Presented By:John Hancock Logo

Boston Marathon History: 1906-1910

« Previous 5 years    Next 5 years »


The race had its youngest winner ever and closest finish to date as Cambridge's 18-year-old Timothy Ford's time of 2:45:45, was a scant six seconds better than Roxbury's Dave Kneeland. Ford was a post entry, the last on the list of 86 starters. At first, race officials rejected him as an entrant because he had not submitted an application. One mile from the finish, Ford caught the 24-year-old Kneeland and edged ahead. Again, Sammy Mellor was among the leaders for 13 miles before being overtaken by Kneeland and others at Wellesley Hills.


Tom Longboat, an Onandaga Indian from Hamilton, Ontario, established a course record in his only Boston appearance, winning in 2:24:24. Longboat and Bostonian James Lee established a brisk early pace that led a contingent of six runners past the railroad crossing in South Framingham. Once past, a freight train blocked the path of the remaining runners in the field and they were forced to mark time until the train had passed. Longboat survived the sleet and driving rain this day as well as a brief challenge from fellow Canadian Rink Patch on the early portion of the Newton hills. American Johnny Hayes, who would go on to win the 1908 Olympic Marathon, finished third.


New Yorker Tom Morrissey edged Johnny Hayes in a great battle that left only 21 seconds between the two at the finish and saw the first five runners all finish within two minutes of each other. Morrissey finished in 2:25:43. Under a bleak sky and accompanied by snow, an early pace was set by Arthur McDonald and New England 10-mile champion Roy Whelton from Lawrence, Massachusetts. Morrissey overtook third-place finisher Bob Fowler after Cleveland Circle and Hayes came on strong to capture second in 2:26:04.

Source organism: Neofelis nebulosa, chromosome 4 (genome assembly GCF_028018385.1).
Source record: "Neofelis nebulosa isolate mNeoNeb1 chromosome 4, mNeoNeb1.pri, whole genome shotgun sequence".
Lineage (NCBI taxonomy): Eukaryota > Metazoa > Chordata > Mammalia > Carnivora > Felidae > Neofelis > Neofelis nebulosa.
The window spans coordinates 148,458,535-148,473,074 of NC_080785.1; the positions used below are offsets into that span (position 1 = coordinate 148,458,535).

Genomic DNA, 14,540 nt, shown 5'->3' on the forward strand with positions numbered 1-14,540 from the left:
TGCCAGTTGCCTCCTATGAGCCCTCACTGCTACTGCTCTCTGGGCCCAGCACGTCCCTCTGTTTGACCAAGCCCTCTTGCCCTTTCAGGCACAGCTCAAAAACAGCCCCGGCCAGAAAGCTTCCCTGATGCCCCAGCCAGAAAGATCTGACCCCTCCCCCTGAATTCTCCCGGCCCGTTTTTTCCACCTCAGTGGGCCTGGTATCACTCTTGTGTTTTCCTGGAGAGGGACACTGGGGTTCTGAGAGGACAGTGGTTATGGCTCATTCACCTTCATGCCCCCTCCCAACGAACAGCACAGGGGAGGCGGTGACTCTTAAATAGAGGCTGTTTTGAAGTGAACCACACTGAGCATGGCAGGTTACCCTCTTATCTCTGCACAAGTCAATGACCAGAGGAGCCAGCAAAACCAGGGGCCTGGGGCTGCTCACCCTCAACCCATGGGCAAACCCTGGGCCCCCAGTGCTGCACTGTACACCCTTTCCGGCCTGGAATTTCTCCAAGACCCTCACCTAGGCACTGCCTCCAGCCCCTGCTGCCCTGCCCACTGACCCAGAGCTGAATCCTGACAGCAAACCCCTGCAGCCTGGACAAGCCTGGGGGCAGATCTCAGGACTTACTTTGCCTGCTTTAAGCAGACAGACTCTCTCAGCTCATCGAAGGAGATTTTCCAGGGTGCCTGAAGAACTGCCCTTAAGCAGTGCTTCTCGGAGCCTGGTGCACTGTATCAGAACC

A record field of 164 runners was beset with excruciatingly hot race conditions as the temperature reached 97 degrees at race time. The intolerable conditions forced 91 runners to abandon hopes of finishing. As many as nine runners held the lead through the first 20 miles, including Hopi Indian Lewis Tewanina. But it was New Hampshire mill hand Henri Renaud who prevailed in 2:53:36. He passed through Framingham in 53rd place, and, with two miles remaining, passed a weary Harry Jensen from New York. Only Renaud was able to keep running without stopping over the final miles.


Fred Cameron from Amherst, Nova Scotia, stole the race in 2:28:52 by slipping out front early and never being seriously challenged. This race marked the first appearance of the legendary Clarence H. DeMar, who made a late rush over the final half of the race to place second, one minute behind Cameron. DeMar would go on to win this race a record seven times. Defending champion Henri Renaud was 24th, while 1902 winner Sammy Mellor finished 34th.

« Previous 5 years    Next 5 years »

B.A.A. Moment 4

1972 - Women Official Entrants in Marathon

Although Bobbi Gibb was the first woman to complete the Boston Marathon in 1966, it was not until the 1972 Boston Marathon that women could become official entrants due to a change in AAU rules. Pictured (left to right) above are seven of the eight women who participanted in the first official women's field of the Boston Marathon - Nina Kusciak, Katherine Switzer, Elaine Pederson, Ginny Collins, Pat Barrett, Frances Morrison, Sara Mae Berman (not pictured - Valerie Rogosheske).